Research Plan: Describe your methods, connecting specific methods with specific hypotheses. Explain your timeline, any compliance issues, how you will monitor and evaluate progress, what limitations may exist, and what your contingency plan may be. Note anticipated results and give a rationale for these expectations. If your plan is part of a larger team effort, clearly explain your specific responsibilities and the role of your work in the larger project.
Intellectual Merit & Broader Impact: Restate the significance of the problem. Describe the potential outcome of the research, and who will benefit and how. Explain how you will communicate your findings.
References: Include key citations. References do count within the two-page limit.
The NSF GRFP Research Guide may be helpful in planning your proposed research essay.
Questions to ask of your completed first draft:
- How important is the proposed activity to advancing knowledge and understanding within its own field or across different fields?
- How well qualified is the proposer (individual or team) to conduct the project?
- To what extent does the proposed activity suggest and explore creative, original, or potentially transformative concepts?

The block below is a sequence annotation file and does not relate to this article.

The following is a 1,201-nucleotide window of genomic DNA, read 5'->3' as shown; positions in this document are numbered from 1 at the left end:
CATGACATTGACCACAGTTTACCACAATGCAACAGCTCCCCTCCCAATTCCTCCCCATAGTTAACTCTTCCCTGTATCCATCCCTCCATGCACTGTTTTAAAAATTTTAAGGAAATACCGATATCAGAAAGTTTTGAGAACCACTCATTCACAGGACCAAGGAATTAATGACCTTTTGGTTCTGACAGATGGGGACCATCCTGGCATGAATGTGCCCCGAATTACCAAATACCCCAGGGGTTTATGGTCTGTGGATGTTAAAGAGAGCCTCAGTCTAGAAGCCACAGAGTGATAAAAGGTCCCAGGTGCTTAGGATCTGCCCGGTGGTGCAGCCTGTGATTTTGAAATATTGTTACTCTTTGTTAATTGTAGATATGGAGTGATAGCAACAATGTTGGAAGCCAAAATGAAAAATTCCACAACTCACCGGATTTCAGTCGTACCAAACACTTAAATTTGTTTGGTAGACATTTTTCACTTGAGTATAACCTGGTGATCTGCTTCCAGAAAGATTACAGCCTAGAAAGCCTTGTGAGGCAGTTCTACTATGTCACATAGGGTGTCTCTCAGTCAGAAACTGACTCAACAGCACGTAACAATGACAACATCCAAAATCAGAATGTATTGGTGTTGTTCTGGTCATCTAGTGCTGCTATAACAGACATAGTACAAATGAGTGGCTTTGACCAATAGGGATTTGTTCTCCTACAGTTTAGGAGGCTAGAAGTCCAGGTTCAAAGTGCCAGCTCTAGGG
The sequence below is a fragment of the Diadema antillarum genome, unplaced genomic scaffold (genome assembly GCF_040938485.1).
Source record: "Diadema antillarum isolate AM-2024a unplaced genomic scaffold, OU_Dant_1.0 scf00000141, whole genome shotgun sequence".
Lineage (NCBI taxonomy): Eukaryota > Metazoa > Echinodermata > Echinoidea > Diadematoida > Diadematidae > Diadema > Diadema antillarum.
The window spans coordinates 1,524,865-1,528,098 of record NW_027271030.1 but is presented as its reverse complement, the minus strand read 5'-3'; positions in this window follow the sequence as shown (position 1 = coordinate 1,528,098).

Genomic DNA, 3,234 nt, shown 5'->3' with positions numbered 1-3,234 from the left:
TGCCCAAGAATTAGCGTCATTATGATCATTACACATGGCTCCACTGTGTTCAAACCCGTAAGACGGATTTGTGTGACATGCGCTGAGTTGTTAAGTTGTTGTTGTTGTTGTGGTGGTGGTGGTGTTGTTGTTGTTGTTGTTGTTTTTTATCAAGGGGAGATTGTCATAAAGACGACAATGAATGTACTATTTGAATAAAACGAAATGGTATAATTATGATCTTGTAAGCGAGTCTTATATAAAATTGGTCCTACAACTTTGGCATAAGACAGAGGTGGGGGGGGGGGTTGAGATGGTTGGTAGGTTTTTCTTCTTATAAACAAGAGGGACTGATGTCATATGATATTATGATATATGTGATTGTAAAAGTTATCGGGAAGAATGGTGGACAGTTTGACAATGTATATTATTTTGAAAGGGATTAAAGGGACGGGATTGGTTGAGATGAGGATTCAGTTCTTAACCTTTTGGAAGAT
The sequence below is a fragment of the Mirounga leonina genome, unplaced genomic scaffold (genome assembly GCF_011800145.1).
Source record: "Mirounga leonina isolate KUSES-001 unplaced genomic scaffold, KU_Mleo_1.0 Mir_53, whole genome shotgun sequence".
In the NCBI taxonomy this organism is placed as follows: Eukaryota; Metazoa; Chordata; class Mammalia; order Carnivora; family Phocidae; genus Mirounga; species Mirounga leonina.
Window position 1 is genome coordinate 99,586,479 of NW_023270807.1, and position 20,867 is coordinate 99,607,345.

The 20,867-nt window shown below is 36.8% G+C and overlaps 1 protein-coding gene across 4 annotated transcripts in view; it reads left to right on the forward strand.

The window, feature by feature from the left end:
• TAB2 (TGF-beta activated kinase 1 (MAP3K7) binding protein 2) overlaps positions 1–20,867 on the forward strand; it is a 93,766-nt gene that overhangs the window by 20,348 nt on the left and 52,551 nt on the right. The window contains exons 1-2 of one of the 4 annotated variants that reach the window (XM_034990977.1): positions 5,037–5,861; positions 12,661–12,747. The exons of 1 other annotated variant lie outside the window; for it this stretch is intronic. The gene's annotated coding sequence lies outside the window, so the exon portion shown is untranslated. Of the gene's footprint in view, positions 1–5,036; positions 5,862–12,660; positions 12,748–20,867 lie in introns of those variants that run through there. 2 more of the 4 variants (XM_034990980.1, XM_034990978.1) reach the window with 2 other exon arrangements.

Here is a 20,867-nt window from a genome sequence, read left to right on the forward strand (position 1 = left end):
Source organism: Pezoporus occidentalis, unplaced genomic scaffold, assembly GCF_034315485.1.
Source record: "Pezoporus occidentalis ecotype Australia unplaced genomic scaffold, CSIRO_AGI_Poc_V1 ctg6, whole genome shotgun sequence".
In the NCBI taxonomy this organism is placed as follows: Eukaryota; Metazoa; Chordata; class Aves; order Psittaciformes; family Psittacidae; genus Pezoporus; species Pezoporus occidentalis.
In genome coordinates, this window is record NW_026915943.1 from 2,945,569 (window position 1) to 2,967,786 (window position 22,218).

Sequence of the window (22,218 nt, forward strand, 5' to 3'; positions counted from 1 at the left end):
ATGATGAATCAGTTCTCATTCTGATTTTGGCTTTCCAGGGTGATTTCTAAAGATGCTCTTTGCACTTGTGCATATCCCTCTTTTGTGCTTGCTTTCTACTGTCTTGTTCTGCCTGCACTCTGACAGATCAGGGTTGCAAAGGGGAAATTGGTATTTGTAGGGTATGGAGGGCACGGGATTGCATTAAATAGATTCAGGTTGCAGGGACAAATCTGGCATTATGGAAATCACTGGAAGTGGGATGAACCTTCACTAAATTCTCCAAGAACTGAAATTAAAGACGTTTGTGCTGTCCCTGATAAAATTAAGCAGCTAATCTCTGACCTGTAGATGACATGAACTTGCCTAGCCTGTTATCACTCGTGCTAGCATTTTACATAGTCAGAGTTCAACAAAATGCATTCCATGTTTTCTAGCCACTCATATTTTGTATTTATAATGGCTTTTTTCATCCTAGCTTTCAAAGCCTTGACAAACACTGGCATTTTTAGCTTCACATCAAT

- How well conceived and organized is the proposed activity?
- Is there sufficient access to resources?
- How well does the activity advance discovery and understanding while promoting teaching, training, and learning?
- How well does the proposed activity broaden the participation of underrepresented groups (e.g., gender, ethnicity, disability, geographic, etc.)?
- To what extent will it enhance the infrastructure for research and education, such as facilities, instrumentation, networks, and partnerships?
- Will the results be disseminated broadly to enhance scientific and technological understanding?
- What may be the benefits of the proposed activity to society?
- Is there sufficient documentation of the background and justification for the study?
- Does the plan address a significant need or problem?
- Does the plan address NSF funding priorities?